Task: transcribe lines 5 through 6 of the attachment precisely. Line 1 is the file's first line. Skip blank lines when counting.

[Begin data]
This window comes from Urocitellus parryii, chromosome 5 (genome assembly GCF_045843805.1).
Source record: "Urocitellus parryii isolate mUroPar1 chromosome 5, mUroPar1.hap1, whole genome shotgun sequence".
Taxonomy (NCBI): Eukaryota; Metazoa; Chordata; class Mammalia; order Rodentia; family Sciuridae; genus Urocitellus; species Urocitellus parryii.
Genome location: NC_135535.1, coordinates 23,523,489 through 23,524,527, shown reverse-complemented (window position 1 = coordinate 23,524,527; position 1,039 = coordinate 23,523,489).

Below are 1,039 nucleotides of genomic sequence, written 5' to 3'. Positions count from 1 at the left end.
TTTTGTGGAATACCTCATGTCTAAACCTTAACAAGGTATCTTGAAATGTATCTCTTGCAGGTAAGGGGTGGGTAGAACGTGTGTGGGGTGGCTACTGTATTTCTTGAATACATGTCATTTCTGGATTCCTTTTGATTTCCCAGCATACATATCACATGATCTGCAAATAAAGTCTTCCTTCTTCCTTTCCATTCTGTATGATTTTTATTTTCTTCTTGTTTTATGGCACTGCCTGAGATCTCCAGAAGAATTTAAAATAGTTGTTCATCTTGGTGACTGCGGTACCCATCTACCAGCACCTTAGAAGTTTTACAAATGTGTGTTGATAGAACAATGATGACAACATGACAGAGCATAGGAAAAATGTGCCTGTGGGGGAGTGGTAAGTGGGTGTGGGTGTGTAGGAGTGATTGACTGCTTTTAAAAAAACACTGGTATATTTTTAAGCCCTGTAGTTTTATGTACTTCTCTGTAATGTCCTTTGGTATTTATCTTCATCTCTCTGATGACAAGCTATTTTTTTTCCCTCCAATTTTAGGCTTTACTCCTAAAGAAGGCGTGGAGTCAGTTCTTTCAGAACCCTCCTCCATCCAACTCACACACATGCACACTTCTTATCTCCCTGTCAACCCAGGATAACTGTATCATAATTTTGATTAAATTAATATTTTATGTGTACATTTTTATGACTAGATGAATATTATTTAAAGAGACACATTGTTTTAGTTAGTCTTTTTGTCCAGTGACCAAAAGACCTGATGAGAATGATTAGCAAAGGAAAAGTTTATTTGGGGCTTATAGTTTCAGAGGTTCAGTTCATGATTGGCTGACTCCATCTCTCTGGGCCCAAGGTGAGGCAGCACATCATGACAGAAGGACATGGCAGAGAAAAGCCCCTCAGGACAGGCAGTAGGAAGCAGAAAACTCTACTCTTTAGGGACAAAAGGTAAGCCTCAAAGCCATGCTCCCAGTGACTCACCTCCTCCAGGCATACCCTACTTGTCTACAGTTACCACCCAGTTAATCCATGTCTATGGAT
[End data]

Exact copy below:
Below are 1,039 nucleotides of genomic sequence, written 5' to 3'. Positions count from 1 at the left end.
TTTTGTGGAATACCTCATGTCTAAACCTTAACAAGGTATCTTGAAATGTATCTCTTGCAGGTAAGGGGTGGGTAGAACGTGTGTGGGGTGGCTACTGTATTTCTTGAATACATGTCATTTCTGGATTCCTTTTGATTTCCCAGCATACATATCACATGATCTGCAAATAAAGTCTTCCTTCTTCCTTTCCATTCTGTATGATTTTTATTTTCTTCTTGTTTTATGGCACTGCCTGAGATCTCCAGAAGAATTTAAAATAGTTGTTCATCTTGGTGACTGCGGTACCCATCTACCAGCACCTTAGAAGTTTTACAAATGTGTGTTGATAGAACAATGATGACAACATGACAGAGCATAGGAAAAATGTGCCTGTGGGGGAGTGGTAAGTGGGTGTGGGTGTGTAGGAGTGATTGACTGCTTTTAAAAAAACACTGGTATATTTTTAAGCCCTGTAGTTTTATGTACTTCTCTGTAATGTCCTTTGGTATTTATCTTCATCTCTCTGATGACAAGCTATTTTTTTTCCCTCCAATTTTAGGCTTTACTCCTAAAGAAGGCGTGGAGTCAGTTCTTTCAGAACCCTCCTCCATCCAACTCACACACATGCACACTTCTTATCTCCCTGTCAACCCAGGATAACTGTATCATAATTTTGATTAAATTAATATTTTATGTGTACATTTTTATGACTAGATGAATATTATTTAAAGAGACACATTGTTTTAGTTAGTCTTTTTGTCCAGTGACCAAAAGACCTGATGAGAATGATTAGCAAAGGAAAAGTTTATTTGGGGCTTATAGTTTCAGAGGTTCAGTTCATGATTGGCTGACTCCATCTCTCTGGGCCCAAGGTGAGGCAGCACATCATGACAGAAGGACATGGCAGAGAAAAGCCCCTCAGGACAGGCAGTAGGAAGCAGAAAACTCTACTCTTTAGGGACAAAAGGTAAGCCTCAAAGCCATGCTCCCAGTGACTCACCTCCTCCAGGCATACCCTACTTGTCTACAGTTACCACCCAGTTAATCCATGTCTATGGAT